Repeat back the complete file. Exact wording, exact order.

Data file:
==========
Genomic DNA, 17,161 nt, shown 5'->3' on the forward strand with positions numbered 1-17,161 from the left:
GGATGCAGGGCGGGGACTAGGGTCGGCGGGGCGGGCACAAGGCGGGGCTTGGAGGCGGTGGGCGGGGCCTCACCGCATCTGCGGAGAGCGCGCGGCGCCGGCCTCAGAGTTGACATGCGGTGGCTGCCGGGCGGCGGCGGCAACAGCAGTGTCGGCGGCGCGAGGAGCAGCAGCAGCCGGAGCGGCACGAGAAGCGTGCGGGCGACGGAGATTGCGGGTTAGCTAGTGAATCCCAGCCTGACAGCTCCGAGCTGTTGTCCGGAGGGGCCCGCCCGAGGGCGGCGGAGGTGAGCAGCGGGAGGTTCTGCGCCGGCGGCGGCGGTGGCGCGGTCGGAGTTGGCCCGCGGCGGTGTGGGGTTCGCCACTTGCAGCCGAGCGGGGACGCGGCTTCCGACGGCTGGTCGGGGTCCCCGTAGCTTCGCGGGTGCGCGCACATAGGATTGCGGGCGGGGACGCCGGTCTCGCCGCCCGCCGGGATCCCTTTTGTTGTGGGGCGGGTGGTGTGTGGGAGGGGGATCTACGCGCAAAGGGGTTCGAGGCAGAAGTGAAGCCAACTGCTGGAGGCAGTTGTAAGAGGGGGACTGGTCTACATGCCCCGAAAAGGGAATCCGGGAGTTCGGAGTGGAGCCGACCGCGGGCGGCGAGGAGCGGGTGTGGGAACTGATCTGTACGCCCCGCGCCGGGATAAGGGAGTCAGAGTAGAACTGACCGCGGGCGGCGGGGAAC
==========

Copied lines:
Genomic DNA, 17,161 nt, shown 5'->3' on the forward strand with positions numbered 1-17,161 from the left:
GGATGCAGGGCGGGGACTAGGGTCGGCGGGGCGGGCACAAGGCGGGGCTTGGAGGCGGTGGGCGGGGCCTCACCGCATCTGCGGAGAGCGCGCGGCGCCGGCCTCAGAGTTGACATGCGGTGGCTGCCGGGCGGCGGCGGCAACAGCAGTGTCGGCGGCGCGAGGAGCAGCAGCAGCCGGAGCGGCACGAGAAGCGTGCGGGCGACGGAGATTGCGGGTTAGCTAGTGAATCCCAGCCTGACAGCTCCGAGCTGTTGTCCGGAGGGGCCCGCCCGAGGGCGGCGGAGGTGAGCAGCGGGAGGTTCTGCGCCGGCGGCGGCGGTGGCGCGGTCGGAGTTGGCCCGCGGCGGTGTGGGGTTCGCCACTTGCAGCCGAGCGGGGACGCGGCTTCCGACGGCTGGTCGGGGTCCCCGTAGCTTCGCGGGTGCGCGCACATAGGATTGCGGGCGGGGACGCCGGTCTCGCCGCCCGCCGGGATCCCTTTTGTTGTGGGGCGGGTGGTGTGTGGGAGGGGGATCTACGCGCAAAGGGGTTCGAGGCAGAAGTGAAGCCAACTGCTGGAGGCAGTTGTAAGAGGGGGACTGGTCTACATGCCCCGAAAAGGGAATCCGGGAGTTCGGAGTGGAGCCGACCGCGGGCGGCGAGGAGCGGGTGTGGGAACTGATCTGTACGCCCCGCGCCGGGATAAGGGAGTCAGAGTAGAACTGACCGCGGGCGGCGGGGAAC